|Sagada Mountain Dew. You want?
The body has a limit, particularly this body of a middle-aged man. It was up early and flew from Bangkok to Manila, met up with another group of travel bodies and hit the road for another 12-hour drive sans the chance to doze off (no thanks to the driver from hell), went spelunking and rappelling, trekked the mountainside for hours and did more touristy chores as a first timer in Sagada. It can only take so much beating, with or without an energy drink like Red Bull. It was screaming for sleep and lots of it.
But sleep was elusive, not on a night when seven others were having a drinking spree and playing Pinoy Henyo on the balcony by your appointed sleeping corner, and not on coldest night forecasted in the week. The layered clothing plus blanket and prayers were not enough to warm the body and get the rest it needed. One soul bothered to try to light the fireplace to no avail.
Not helping at all is the thought of having to rise early to catch another must-see in a tourist’s itinerary- sunrise at Kiltepan viewpoint.
This is precisely why I am a sunset person, preferably by the beach with a Mojito on hand making for a perfect way to end a day. Catching sunrise means getting up and rushing out before the break of dawn and rushing out. I don’t like sounding like an ingrate to Mother Nature’s astounding phenomenon, I know it’s beautiful, I have caught lots of it stepping out of the dance clubs in my discofied day.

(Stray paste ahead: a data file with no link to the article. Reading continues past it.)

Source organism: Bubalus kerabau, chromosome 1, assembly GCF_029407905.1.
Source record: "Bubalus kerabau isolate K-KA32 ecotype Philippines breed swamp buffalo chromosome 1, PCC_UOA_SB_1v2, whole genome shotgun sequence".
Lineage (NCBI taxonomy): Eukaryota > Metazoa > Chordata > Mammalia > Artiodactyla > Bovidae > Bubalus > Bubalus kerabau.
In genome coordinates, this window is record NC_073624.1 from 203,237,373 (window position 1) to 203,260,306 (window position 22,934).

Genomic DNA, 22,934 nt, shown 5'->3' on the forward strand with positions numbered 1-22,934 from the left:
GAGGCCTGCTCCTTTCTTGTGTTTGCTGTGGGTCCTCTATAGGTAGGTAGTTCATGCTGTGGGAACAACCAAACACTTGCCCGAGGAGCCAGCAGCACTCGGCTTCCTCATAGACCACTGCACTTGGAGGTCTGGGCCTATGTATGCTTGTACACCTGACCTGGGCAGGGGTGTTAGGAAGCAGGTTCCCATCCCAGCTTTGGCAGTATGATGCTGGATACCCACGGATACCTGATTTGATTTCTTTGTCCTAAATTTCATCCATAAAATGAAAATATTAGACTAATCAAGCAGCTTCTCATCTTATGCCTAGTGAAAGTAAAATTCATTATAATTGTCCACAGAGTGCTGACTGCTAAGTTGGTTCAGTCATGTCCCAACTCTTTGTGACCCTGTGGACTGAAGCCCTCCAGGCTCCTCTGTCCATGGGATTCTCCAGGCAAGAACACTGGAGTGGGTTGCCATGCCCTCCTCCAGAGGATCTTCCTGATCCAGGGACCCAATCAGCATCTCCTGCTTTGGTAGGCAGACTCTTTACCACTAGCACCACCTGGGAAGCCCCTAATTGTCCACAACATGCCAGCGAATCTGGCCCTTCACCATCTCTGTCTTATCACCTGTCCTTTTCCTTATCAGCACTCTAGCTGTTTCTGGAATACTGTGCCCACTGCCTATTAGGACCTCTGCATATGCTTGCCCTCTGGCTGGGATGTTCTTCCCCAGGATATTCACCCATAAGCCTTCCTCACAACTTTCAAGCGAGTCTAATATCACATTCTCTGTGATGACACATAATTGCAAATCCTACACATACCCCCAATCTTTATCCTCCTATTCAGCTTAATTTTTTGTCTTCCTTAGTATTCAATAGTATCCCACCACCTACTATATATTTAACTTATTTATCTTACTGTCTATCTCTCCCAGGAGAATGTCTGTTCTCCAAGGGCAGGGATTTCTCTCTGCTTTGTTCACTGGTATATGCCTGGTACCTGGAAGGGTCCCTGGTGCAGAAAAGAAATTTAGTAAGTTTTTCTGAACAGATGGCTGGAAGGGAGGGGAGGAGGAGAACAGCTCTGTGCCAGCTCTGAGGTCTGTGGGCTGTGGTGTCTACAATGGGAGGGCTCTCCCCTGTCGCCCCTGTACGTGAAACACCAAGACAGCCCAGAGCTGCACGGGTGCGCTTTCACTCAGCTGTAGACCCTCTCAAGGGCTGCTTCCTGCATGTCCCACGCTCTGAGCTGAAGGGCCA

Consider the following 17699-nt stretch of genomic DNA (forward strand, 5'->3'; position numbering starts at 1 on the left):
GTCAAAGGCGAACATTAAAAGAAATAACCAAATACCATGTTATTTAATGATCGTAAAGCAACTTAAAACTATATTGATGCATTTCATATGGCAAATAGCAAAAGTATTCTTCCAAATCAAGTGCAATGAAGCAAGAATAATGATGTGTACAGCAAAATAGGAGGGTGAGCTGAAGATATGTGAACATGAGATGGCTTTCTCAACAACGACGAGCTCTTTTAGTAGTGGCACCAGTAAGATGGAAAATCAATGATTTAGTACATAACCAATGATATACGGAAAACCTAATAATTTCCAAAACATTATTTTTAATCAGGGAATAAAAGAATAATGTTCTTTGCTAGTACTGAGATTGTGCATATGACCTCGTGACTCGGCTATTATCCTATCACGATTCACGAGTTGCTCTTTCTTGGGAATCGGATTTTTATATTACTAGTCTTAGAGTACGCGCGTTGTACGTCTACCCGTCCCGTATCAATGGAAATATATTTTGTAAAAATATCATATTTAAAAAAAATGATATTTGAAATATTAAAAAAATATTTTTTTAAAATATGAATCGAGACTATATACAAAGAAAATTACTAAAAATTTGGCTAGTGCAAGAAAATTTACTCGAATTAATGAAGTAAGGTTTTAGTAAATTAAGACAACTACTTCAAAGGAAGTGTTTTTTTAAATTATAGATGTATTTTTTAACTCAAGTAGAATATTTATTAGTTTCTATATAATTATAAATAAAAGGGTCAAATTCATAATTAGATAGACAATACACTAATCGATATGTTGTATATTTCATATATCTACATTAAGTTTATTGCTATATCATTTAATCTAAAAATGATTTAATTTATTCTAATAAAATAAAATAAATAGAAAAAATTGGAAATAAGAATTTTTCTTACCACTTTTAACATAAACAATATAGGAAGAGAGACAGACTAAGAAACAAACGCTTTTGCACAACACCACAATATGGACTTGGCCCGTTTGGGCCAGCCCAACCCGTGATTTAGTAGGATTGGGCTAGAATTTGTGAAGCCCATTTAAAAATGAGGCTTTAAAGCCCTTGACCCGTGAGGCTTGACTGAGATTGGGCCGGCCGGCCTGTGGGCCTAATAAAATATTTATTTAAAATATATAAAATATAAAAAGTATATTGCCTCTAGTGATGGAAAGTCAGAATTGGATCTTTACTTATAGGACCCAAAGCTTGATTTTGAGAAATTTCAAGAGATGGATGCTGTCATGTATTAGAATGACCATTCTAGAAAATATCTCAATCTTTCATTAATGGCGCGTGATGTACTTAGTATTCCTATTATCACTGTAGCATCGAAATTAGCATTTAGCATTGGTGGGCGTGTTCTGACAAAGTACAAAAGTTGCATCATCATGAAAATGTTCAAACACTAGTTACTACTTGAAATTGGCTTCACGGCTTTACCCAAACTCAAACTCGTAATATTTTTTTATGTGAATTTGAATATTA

But I don’t mind catching of the first day’s light breaking the deep blue hue of the night sky — through the picture windows of a bed in some vacation place I am in. It’s effortless and will let me visit slumberland again in a snap of a finger. Spoiled bitch.
Since I missed the sunset at Lake Danum the day before (it was gorgeous I was told, the horizon was tinted red-orange; and me green, with envy), I wasn’t about to miss the sunrise on the last day of this Sagada sojourn.
Like I said forty winks was hard to catch, so I rose way ahead of the others and took the role of the rooster. Cock-a-doodle-do! Soon after, heavily wrapped bodies were on the (almost) zero visibility road to Kitelpan.
|The road to Kitelpan viewpoint
Surprise! There was already a huge crowd gathered in the area, some by the bonfire and the others establishing their posts by the hillside.
We found our spot and waited for the much talked about sunrise.
Snap, snap, click, click.
The paparazzi mode is on.
Yes, light brightened the horizon until the entire valley was visible but the sun hid behind thick clouds. Hmmp!
If there was any consolation, the view of the Sagada valley from the Kitelpan point of view was beautiful. I am blessed. I am grateful.